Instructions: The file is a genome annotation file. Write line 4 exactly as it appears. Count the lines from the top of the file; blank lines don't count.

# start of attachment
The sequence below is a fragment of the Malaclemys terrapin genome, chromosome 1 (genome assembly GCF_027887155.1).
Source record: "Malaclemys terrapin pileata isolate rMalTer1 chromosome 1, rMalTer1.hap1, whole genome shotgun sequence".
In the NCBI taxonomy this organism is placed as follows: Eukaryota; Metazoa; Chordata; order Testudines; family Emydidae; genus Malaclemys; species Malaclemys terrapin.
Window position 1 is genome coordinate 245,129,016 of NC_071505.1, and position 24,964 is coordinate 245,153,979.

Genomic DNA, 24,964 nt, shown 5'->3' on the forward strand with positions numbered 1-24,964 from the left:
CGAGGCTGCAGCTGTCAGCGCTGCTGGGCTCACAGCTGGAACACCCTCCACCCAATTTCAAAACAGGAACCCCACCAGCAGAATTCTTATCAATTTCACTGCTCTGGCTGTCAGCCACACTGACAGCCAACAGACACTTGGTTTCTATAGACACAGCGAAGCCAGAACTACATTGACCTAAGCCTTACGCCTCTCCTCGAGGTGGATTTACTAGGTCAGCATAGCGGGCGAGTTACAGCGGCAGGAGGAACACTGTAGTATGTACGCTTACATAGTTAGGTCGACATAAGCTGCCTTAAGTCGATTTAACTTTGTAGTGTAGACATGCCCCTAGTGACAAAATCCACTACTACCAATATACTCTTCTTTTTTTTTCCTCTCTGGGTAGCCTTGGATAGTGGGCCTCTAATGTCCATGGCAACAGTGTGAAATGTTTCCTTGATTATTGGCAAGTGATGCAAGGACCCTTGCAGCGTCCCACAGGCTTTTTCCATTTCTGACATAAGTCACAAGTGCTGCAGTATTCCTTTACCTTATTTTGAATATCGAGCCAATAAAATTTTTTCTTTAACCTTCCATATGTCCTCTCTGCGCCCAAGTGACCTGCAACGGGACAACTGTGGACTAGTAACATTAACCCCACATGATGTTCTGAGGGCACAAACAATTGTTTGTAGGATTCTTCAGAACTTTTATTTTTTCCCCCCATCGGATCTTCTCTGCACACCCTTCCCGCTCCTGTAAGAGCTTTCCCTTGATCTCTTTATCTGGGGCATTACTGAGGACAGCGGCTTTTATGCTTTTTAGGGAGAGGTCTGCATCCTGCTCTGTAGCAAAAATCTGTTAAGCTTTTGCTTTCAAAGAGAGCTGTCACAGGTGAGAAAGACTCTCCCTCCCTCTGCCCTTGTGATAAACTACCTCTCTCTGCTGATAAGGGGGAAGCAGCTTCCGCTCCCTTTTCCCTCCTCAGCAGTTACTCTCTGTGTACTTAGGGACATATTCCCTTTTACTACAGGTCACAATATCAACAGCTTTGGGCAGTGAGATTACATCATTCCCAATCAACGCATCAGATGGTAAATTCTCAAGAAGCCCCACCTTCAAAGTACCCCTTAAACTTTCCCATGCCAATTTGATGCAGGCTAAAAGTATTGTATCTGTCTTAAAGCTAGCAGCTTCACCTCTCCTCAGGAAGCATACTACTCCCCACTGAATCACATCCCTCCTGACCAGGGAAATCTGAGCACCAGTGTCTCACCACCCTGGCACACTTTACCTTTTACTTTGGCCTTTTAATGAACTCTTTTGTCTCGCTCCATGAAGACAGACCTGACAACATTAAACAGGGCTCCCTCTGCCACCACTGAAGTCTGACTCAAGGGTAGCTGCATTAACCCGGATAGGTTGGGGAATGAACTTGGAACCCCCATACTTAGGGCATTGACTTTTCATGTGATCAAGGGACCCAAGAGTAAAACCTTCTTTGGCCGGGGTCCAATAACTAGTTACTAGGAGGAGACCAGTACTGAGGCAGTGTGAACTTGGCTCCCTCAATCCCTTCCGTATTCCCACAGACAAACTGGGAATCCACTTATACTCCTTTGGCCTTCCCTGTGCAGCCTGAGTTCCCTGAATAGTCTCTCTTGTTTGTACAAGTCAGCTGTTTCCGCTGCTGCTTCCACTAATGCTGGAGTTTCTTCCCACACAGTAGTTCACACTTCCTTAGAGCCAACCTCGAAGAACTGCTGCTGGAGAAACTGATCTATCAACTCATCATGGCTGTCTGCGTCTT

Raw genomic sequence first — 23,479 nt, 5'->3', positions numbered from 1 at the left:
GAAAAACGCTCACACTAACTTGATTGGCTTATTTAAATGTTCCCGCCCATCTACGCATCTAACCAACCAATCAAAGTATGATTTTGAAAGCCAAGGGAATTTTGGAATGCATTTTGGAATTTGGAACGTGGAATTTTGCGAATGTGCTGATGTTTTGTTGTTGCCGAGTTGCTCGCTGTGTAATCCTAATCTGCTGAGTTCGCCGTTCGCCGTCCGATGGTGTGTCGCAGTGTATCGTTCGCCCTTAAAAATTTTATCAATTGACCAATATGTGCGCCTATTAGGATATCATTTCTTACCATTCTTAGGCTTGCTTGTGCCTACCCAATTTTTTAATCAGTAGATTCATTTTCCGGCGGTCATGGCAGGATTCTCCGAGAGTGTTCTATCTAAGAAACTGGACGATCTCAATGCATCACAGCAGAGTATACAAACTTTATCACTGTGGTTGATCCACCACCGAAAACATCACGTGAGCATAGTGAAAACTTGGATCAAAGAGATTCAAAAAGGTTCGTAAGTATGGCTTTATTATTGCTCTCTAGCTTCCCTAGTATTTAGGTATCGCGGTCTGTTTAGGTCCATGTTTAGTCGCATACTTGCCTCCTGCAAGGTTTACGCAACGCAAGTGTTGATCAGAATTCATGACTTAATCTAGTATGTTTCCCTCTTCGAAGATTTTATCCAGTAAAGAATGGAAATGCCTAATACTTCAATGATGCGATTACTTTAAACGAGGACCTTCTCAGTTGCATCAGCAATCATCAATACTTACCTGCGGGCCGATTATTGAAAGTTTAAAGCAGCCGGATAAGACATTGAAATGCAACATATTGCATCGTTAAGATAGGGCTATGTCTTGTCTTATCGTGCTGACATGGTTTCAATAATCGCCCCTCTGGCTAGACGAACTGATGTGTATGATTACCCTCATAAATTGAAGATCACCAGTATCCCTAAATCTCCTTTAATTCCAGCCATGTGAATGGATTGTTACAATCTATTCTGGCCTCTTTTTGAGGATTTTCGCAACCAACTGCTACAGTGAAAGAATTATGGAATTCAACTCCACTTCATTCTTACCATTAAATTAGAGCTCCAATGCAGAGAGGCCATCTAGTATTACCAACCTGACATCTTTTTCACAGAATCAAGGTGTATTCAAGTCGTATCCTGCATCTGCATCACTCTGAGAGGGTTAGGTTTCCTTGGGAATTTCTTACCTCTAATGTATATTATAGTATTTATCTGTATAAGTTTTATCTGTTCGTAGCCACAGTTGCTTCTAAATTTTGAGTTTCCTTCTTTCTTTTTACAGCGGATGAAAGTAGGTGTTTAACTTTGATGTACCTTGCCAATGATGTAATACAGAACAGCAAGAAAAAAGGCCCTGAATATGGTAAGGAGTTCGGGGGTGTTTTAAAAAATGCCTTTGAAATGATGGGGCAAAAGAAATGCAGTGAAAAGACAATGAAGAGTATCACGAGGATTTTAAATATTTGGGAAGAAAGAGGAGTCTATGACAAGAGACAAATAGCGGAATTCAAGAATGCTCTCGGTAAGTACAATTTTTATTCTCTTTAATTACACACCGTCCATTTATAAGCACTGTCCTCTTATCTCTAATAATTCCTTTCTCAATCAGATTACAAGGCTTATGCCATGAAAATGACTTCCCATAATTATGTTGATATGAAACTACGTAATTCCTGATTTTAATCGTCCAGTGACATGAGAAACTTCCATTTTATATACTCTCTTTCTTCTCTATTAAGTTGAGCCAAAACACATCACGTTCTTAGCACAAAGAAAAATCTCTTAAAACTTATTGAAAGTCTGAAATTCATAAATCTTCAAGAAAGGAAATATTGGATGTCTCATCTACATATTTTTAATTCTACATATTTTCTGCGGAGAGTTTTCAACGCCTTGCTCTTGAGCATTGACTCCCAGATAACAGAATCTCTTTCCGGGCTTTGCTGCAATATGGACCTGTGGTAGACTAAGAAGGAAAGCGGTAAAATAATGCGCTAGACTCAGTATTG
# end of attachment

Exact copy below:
Window position 1 is genome coordinate 245,129,016 of NC_071505.1, and position 24,964 is coordinate 245,153,979.